What’s the best kind of oil to use for cooking?

I get asked this question frequently. To start with, let’s allow some historical background to shed light on this controversial topic.

Fat Phobia

I finished my nutrition and dietetics training at Loma Linda University in 1980, in the era of room-sized computers and fat phobia. That was the year the USDA published the first dietary guidelines. Guideline number three said,  “Avoid too much fat, saturated fat, and cholesterol.”

A decade later as a cardiology dietitian at Kettering Medical Center in Ohio, I found myself creating fat gram counters to help my patients reduce their fat intake.

Do you remember SnackWells? Those low-fat cookies that Nabisco introduced in 1992 surpassed Ritz crackers to become the number one snack in the nation. America had embraced fat phobia.

Health authorities thought that Americans would replace fats with healthy fruits and vegetables. Fat chance! What replaced the fat? Sugar and refined carbohydrates.

Sugar + Carbs + Fats = Addicting Foods

What happens when you combine sugar, refined carbs, and processed fats? You have the recipe for some of the most addicting foods. The University of Michigan did a study which identified which foods tend to be most addictive.  The top ones, in descending order:

  1. Pizza
  2. Chocolate
  3. Chips
  4. Cookies
  5. Ice Cream
  6. French Fries
  7. Cheeseburger
  8. Soda (not diet)
  9. Cake
  10. Cheese
  11. Bacon
  12. Fried Chicken

Note that processed fats are present in all of them except the soda. And the majority include refined carbs in the form of white flour or processed potatoes.

If you’d like to delve more into this topic, I recommend the book Salt, Sugar, Fat: How the Food Giants Hooked Us, by Michael Moss. It contains eye-opening information about the millions of dollars of research and development invested in creating potato chips and other foods that taste so good that you “can’t eat just one!”

Least Addictive Foods

You may be wondering: What were the least addictive foods? Cucumbers, carrots, beans, apples, brown rice, broccoli, and banana.

Have you ever noticed someone addicted to any of these foods? Me either.

Fat Fervor

And now nearly 40 years later fat phobia has subsided and the pendulum has swung the other way. Coconut oil, butter, and bacon are being touted as the new health foods.

Are you tired of the hype? Do you want some clarity regarding the truth about fats? With all the fat fervor around, how do you identify the best fats to include in your diet?

Choosing the Best Fats

Here are two guidelines with you that will help you choose the best fats.

Guideline #1: The best fats are unprocessed.

The best fats are natural plant foods with fat and fiber intact. Think avocados, olives, almonds, and other nuts and seeds.

Guideline #2: The worst fats are processed.

Scientists and food manufacturers have tampered with naturally occurring fats–heating them, deodorizing them, and refining them. These chemically altered fats have been damaged by exposure to heat, light, and air, which gives them more a longer shelf life, a higher smoke point, and more color and flavor.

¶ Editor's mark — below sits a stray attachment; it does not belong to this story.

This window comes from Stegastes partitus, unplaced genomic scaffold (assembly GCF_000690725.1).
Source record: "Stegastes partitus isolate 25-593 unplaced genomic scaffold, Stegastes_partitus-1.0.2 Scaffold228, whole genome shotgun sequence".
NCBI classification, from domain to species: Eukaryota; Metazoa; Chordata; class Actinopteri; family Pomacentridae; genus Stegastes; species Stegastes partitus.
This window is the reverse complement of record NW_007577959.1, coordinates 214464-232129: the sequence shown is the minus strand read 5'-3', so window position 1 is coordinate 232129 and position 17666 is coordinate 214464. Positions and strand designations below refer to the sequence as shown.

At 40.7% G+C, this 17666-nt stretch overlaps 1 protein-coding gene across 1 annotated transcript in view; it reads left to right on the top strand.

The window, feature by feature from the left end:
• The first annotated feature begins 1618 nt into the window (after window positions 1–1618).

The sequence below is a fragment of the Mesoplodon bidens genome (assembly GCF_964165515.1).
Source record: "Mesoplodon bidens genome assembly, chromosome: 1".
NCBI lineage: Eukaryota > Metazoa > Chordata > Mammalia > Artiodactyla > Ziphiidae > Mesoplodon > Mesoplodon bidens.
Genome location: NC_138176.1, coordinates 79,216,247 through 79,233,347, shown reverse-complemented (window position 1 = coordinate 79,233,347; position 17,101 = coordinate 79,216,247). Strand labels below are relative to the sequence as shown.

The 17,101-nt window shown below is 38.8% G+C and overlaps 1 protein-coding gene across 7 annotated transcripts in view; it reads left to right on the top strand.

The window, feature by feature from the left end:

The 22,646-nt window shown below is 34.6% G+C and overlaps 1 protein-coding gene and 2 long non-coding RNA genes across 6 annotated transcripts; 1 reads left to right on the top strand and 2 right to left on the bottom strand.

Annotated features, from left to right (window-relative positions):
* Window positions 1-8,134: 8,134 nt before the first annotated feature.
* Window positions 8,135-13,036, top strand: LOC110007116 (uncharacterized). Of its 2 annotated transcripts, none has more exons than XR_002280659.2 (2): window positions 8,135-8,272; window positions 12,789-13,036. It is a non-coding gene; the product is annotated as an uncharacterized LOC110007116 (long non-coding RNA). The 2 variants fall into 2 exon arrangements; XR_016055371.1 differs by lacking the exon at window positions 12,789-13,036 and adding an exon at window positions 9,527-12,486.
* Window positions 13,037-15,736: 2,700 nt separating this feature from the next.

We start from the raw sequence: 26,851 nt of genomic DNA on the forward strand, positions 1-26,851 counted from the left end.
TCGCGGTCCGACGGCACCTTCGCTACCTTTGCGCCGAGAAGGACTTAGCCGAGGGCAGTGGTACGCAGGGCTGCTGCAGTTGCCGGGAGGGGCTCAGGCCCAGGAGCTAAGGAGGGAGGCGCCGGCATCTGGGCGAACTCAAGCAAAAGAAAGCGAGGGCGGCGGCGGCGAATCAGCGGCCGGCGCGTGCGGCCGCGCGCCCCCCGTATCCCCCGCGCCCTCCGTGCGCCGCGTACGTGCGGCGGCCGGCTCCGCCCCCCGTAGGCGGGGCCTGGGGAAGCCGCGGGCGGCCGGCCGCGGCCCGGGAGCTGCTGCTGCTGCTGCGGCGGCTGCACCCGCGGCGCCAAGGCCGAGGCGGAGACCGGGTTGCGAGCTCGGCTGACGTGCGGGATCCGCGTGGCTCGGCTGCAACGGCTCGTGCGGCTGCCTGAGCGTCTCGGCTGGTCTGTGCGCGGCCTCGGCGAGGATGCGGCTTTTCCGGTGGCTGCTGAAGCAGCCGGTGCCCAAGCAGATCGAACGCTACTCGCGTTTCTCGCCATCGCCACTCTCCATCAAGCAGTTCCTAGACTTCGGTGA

However, what’s good for the food manufacturers is not good for the human body. All that processing changes the chemical structure of the oils, creating harmful substances that can cause inflammation in the body.

What’s the best kind of oil to use for frying?

None!

Take a look at what happens with commercially fried foods. During the process of frying, new compounds form due to oxygen and heat. These chemical changes are inflammatory to the body.

What happens when sautéing in oil at home? If oil smokes in the pan, the temperature is too high. The smoke signals damaged oil. Potentially cancer-causing properties have formed. Discard the oil, clean the pan and start over. Better yet, saute in a few tablespoons of water or vegetable broth. Add some salt to draw the moisture out of the onions. After the onions are cooked and removed from the heat, you can add some extra-virgin olive oil if you want.

What’s the best kind of oil to use for cooking?

None!

It’s best to avoid damaging the oil by subjecting it to high temperatures. Did you know that you can roast vegetables without oil? They cook faster. Toss them with oil after roasting, if you want them shiny,  I’ll be posting a recipe soon.

What’s the best kind of oil to use for salads?

Unrefined, cold-pressed extra-virgin olive oil is the best oil for salad dressings and other ways that don’t involve heat.

What’s the best kind of oil to use for baking?

If you want to use oil in granola or baked goods like muffins, use extra-virgin olive oil or cold-pressed avocado oil and bake at lower temperatures.

What about coconut oil?

While coconut oil has a higher smoke point, it’s still better to avoid overheating it. I recommend using coconut oil only occasionally and in small quantities.  Whenever possible, instead of coconut oil, use coconut butter–which is ground coconut and contains the fiber.